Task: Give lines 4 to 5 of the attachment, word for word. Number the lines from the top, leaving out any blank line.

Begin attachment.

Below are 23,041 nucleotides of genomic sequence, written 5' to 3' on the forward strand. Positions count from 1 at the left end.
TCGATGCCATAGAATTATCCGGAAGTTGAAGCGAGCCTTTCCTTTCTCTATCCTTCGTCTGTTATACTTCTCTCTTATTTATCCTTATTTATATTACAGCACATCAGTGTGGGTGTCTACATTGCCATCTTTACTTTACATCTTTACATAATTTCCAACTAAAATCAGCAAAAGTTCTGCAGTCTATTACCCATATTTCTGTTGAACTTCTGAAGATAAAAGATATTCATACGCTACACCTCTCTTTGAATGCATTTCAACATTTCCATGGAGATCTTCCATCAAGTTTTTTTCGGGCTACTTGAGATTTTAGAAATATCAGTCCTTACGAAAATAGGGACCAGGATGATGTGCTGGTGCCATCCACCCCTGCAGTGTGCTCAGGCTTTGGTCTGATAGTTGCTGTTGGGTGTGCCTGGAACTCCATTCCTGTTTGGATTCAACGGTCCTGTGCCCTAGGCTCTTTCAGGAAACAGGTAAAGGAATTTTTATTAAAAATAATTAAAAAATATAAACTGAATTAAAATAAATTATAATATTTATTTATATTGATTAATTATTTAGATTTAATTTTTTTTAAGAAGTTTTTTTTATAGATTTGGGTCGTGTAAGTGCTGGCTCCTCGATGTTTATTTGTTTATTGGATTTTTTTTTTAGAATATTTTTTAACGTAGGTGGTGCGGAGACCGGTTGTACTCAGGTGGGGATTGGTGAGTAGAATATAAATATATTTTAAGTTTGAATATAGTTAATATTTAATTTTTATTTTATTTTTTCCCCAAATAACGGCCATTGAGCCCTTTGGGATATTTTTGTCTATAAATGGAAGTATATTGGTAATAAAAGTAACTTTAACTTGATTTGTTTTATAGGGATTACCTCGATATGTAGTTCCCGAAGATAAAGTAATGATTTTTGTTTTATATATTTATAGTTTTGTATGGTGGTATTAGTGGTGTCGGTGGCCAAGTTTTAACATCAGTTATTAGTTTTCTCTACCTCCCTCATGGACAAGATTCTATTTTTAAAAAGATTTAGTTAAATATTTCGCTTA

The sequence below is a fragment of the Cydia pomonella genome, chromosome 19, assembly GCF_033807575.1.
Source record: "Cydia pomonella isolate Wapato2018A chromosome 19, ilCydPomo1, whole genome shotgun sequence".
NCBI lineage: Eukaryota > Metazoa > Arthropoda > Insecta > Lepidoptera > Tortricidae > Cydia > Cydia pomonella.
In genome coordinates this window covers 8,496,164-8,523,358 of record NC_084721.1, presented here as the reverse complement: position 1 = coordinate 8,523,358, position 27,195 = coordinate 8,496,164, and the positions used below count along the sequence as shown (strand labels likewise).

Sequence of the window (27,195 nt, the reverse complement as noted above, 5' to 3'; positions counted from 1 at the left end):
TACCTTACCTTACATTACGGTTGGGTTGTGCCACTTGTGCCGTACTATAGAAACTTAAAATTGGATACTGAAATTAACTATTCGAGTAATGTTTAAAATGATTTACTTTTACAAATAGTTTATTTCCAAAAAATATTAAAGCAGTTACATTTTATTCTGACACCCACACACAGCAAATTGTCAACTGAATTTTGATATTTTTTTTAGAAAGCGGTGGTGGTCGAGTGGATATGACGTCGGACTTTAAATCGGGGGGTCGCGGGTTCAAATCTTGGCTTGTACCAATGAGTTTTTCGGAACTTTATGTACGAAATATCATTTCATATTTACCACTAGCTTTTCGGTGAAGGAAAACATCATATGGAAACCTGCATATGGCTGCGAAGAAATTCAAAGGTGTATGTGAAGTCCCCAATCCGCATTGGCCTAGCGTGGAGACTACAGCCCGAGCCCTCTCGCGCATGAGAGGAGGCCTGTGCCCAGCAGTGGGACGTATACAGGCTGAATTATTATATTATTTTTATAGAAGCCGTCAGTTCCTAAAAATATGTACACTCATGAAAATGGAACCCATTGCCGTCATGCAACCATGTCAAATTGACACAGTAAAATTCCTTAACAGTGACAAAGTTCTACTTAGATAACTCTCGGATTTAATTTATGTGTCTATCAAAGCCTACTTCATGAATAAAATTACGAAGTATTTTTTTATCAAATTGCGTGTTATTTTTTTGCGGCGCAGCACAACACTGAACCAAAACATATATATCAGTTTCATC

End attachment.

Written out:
Source record: "Cydia pomonella isolate Wapato2018A chromosome 19, ilCydPomo1, whole genome shotgun sequence".
NCBI lineage: Eukaryota > Metazoa > Arthropoda > Insecta > Lepidoptera > Tortricidae > Cydia > Cydia pomonella.